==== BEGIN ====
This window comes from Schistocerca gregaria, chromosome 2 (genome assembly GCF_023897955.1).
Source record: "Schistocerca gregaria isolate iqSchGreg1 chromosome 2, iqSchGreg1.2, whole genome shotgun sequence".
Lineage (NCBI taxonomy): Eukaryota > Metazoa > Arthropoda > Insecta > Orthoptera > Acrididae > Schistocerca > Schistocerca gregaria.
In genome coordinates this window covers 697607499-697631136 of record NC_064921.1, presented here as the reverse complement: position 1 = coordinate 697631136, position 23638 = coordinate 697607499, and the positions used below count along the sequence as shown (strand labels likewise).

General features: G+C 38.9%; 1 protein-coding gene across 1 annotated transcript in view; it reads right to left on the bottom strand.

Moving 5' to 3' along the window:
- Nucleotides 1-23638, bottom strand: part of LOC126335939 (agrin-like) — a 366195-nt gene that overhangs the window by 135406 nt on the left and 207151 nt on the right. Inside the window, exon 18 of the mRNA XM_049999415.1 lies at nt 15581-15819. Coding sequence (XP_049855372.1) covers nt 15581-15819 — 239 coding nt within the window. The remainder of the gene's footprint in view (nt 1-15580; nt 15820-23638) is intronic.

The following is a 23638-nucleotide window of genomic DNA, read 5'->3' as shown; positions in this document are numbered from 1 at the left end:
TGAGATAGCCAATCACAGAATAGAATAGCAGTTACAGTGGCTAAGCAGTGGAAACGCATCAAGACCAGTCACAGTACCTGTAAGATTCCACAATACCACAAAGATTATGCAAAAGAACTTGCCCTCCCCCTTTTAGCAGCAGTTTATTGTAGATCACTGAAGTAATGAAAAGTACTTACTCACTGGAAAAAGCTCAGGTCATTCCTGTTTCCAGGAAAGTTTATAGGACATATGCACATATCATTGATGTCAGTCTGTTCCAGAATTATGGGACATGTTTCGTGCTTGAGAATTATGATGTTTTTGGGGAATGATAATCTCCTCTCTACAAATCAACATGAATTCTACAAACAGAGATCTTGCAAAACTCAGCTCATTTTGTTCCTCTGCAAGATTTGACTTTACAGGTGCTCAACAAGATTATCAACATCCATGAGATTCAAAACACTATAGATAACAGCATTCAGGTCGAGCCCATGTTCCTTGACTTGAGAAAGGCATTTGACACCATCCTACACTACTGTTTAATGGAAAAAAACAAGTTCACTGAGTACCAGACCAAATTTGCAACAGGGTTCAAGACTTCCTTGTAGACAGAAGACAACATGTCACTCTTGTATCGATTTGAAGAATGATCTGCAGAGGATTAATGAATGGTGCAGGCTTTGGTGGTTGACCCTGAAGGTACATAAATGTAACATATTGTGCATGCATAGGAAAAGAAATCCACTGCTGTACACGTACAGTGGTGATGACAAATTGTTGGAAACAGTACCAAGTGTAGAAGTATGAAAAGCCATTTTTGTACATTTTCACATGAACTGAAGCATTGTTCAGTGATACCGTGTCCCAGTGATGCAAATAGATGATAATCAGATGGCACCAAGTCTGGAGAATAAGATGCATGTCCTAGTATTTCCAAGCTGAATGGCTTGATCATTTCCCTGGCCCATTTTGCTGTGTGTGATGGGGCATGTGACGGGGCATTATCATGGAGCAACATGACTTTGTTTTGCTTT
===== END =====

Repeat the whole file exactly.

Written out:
This window comes from Schistocerca gregaria, chromosome 2 (genome assembly GCF_023897955.1).
Source record: "Schistocerca gregaria isolate iqSchGreg1 chromosome 2, iqSchGreg1.2, whole genome shotgun sequence".
Lineage (NCBI taxonomy): Eukaryota > Metazoa > Arthropoda > Insecta > Orthoptera > Acrididae > Schistocerca > Schistocerca gregaria.
In genome coordinates this window covers 697607499-697631136 of record NC_064921.1, presented here as the reverse complement: position 1 = coordinate 697631136, position 23638 = coordinate 697607499, and the positions used below count along the sequence as shown (strand labels likewise).

General features: G+C 38.9%; 1 protein-coding gene across 1 annotated transcript in view; it reads right to left on the bottom strand.

Moving 5' to 3' along the window:
- Nucleotides 1-23638, bottom strand: part of LOC126335939 (agrin-like) — a 366195-nt gene that overhangs the window by 135406 nt on the left and 207151 nt on the right. Inside the window, exon 18 of the mRNA XM_049999415.1 lies at nt 15581-15819. Coding sequence (XP_049855372.1) covers nt 15581-15819 — 239 coding nt within the window. The remainder of the gene's footprint in view (nt 1-15580; nt 15820-23638) is intronic.

The following is a 23638-nucleotide window of genomic DNA, read 5'->3' as shown; positions in this document are numbered from 1 at the left end:
TGAGATAGCCAATCACAGAATAGAATAGCAGTTACAGTGGCTAAGCAGTGGAAACGCATCAAGACCAGTCACAGTACCTGTAAGATTCCACAATACCACAAAGATTATGCAAAAGAACTTGCCCTCCCCCTTTTAGCAGCAGTTTATTGTAGATCACTGAAGTAATGAAAAGTACTTACTCACTGGAAAAAGCTCAGGTCATTCCTGTTTCCAGGAAAGTTTATAGGACATATGCACATATCATTGATGTCAGTCTGTTCCAGAATTATGGGACATGTTTCGTGCTTGAGAATTATGATGTTTTTGGGGAATGATAATCTCCTCTCTACAAATCAACATGAATTCTACAAACAGAGATCTTGCAAAACTCAGCTCATTTTGTTCCTCTGCAAGATTTGACTTTACAGGTGCTCAACAAGATTATCAACATCCATGAGATTCAAAACACTATAGATAACAGCATTCAGGTCGAGCCCATGTTCCTTGACTTGAGAAAGGCATTTGACACCATCCTACACTACTGTTTAATGGAAAAAAACAAGTTCACTGAGTACCAGACCAAATTTGCAACAGGGTTCAAGACTTCCTTGTAGACAGAAGACAACATGTCACTCTTGTATCGATTTGAAGAATGATCTGCAGAGGATTAATGAATGGTGCAGGCTTTGGTGGTTGACCCTGAAGGTACATAAATGTAACATATTGTGCATGCATAGGAAAAGAAATCCACTGCTGTACACGTACAGTGGTGATGACAAATTGTTGGAAACAGTACCAAGTGTAGAAGTATGAAAAGCCATTTTTGTACATTTTCACATGAACTGAAGCATTGTTCAGTGATACCGTGTCCCAGTGATGCAAATAGATGATAATCAGATGGCACCAAGTCTGGAGAATAAGATGCATGTCCTAGTATTTCCAAGCTGAATGGCTTGATCATTTCCCTGGCCCATTTTGCTGTGTGTGATGGGGCATGTGACGGGGCATTATCATGGAGCAACATGACTTTGTTTTGCTTT